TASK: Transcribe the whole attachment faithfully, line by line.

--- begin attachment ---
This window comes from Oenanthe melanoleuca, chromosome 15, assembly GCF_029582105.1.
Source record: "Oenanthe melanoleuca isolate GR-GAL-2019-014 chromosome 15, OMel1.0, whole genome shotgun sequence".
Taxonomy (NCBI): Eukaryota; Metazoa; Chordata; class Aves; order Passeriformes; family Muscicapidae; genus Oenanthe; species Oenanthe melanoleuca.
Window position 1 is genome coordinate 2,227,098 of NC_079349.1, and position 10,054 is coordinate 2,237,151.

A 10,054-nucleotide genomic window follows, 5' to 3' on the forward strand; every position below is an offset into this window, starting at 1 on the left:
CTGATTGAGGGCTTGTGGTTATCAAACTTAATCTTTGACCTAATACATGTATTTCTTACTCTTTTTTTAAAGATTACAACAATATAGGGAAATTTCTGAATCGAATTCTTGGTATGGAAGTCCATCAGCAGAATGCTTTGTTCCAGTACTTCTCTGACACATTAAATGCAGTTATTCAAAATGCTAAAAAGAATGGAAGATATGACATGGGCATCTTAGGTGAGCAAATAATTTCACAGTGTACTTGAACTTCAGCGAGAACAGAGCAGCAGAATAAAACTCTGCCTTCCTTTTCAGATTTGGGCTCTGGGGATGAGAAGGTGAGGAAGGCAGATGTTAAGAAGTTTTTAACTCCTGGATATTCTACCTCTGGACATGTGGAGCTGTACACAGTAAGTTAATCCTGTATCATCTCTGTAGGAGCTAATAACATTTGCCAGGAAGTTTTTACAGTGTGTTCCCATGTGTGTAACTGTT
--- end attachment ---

This window comes from Oenanthe melanoleuca, chromosome 15, assembly GCF_029582105.1.
Source record: "Oenanthe melanoleuca isolate GR-GAL-2019-014 chromosome 15, OMel1.0, whole genome shotgun sequence".
Taxonomy (NCBI): Eukaryota; Metazoa; Chordata; class Aves; order Passeriformes; family Muscicapidae; genus Oenanthe; species Oenanthe melanoleuca.
Window position 1 is genome coordinate 2,227,098 of NC_079349.1, and position 10,054 is coordinate 2,237,151.

A 10,054-nucleotide genomic window follows, 5' to 3' on the forward strand; every position below is an offset into this window, starting at 1 on the left:
CTGATTGAGGGCTTGTGGTTATCAAACTTAATCTTTGACCTAATACATGTATTTCTTACTCTTTTTTTAAAGATTACAACAATATAGGGAAATTTCTGAATCGAATTCTTGGTATGGAAGTCCATCAGCAGAATGCTTTGTTCCAGTACTTCTCTGACACATTAAATGCAGTTATTCAAAATGCTAAAAAGAATGGAAGATATGACATGGGCATCTTAGGTGAGCAAATAATTTCACAGTGTACTTGAACTTCAGCGAGAACAGAGCAGCAGAATAAAACTCTGCCTTCCTTTTCAGATTTGGGCTCTGGGGATGAGAAGGTGAGGAAGGCAGATGTTAAGAAGTTTTTAACTCCTGGATATTCTACCTCTGGACATGTGGAGCTGTACACAGTAAGTTAATCCTGTATCATCTCTGTAGGAGCTAATAACATTTGCCAGGAAGTTTTTACAGTGTGTTCCCATGTGTGTAACTGTT